Breathwork programs can be extremely effective for reducing stress in the mind and in the body. Breathwork is any type of intentional alteration to one’s breathing patterns, with particular focus on the process of inhaling and exhaling, which is done with the intention of transforming one’s mental state. The benefits of deep breathing include the feeling of intense physical relaxation due to the increased levels of oxygen and blood flow to the brain, but many dedicated proponents of breathwork therapy programs believe that the techniques can also be psychologically and spiritually beneficial. While medical experts and psychologists express some concerns about the newer, more radical forms of breathwork therapy, the original and more basic breathwork programs can be very effective methods for relaxation and stress relief.
Breathwork therapy as we know it today originated in the practice of Yoga, with Pranayama being one of the five stapes of Yoga. There are a wide variety of Pranayama breathing techniques that vary based on the type of Yoga in which one is engaged, but generally most Pranayama breathing exercises share a similar end. The ultimate goal of Pranayama Yoga exercises is to unite the body and the mind through the act of breathing. By engaging in the process of mindful breathing, actively focusing on how and when each breath is taken, an individual engaging in Pranayama Yoga exercises can endeavor to bring the body and the mind together as one in the same state. This feeling, whether you call it tranquility, Zen or just simple relaxation, is one of the extremely positive benefits of breathwork programs. In our fast-paced modern society, people rarely take the time to slow down and relax, so these deep breathing exercises work really well as a simple (and free) way for individuals to take a few moments of each day to promote their own physical, mental, and emotional wellbeing. Increased motivation, memory, and will power, better sleeping habits, more emotional control, and even muscle toning can all result from engaging in breathwork programs such as Pranayama breathing exercises.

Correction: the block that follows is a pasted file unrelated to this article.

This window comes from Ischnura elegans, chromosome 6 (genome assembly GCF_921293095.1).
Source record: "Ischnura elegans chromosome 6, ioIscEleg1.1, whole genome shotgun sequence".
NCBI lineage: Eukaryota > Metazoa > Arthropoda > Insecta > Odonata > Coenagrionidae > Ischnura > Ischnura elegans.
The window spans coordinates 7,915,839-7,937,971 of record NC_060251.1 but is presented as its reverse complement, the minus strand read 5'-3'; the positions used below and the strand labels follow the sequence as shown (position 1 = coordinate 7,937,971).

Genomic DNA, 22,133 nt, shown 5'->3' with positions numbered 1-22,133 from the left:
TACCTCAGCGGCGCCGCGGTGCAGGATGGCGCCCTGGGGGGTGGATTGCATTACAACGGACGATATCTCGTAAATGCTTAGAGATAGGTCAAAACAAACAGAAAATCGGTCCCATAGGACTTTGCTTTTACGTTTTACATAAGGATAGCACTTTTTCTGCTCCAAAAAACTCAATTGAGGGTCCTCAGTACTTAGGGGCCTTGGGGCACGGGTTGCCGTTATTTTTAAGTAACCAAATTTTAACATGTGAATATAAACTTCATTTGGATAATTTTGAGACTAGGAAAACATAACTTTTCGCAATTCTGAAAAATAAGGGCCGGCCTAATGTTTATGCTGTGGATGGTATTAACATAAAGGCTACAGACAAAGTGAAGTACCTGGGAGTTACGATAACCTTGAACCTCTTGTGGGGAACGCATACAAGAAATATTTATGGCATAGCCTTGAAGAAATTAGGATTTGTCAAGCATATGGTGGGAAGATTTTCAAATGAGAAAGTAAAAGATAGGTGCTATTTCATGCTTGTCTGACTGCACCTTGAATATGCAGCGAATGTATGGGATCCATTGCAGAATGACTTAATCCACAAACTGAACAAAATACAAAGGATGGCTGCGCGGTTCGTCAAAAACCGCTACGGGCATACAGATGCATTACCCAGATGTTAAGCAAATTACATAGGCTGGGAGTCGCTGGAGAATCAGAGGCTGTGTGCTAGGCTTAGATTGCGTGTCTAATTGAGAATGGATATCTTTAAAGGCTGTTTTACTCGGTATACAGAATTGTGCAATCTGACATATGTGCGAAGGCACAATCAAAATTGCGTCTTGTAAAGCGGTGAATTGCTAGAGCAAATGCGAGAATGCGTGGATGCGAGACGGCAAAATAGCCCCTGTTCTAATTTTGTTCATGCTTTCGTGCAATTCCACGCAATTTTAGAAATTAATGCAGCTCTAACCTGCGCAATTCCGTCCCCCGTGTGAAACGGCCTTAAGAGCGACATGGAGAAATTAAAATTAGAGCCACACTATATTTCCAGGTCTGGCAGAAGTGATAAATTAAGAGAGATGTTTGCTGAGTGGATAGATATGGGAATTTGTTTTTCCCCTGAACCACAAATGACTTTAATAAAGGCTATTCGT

Though deep breathing exercises in Yoga are extremely popular, they are not the only activity that uses breathwork as part of the routine. Tai Chi and even Pilates stress the importance of breathing and being mindful of one’s breathing when engaging in those exercises. There are a number of recent forms of breathwork therapy whose focuses begin to shift away from pure relaxation and promotion of tranquility. The Re-birthing breathwork program uses breathing to draw out negative, subconscious emotions and allowing the participant to deal with those feelings in the present. Holotropic Breathwork is meant to elevate the participant’s consciousness to a higher state by depriving the brain of oxygen temporarily. This state is supposed to bring about knowledge and revelation about one’s own self and the world around him.
A number of researchers have criticized these forms of breathwork therapy and their derivatives. They found particular problems with some of the more recent programs that focus on altering one’s state of consciousness, rather than aiming at relaxation as the goal. Hyperventilation is a part of the process for many of the newer breathwork programs, which can be extremely physically dangerous.
When engaging in hyperventilation with the goal of elevating one’s consciousness in a breathwork program one must breathe in and out without taking a pause between the inhale and exhale. Many people who practice these types of deep breathing techniques feel that this type of breathing helps awaken the mind, bringing the individual to a state where they are ready to confront their problems or anxieties. However, this type of rapid breathing can actually lead to hypoxia or oxygen deprivation, possibly causing the participant to faint or perhaps even worse. However, most of the less extreme forms of breathwork therapy are extremely beneficial and can be highly effective relaxation techniques.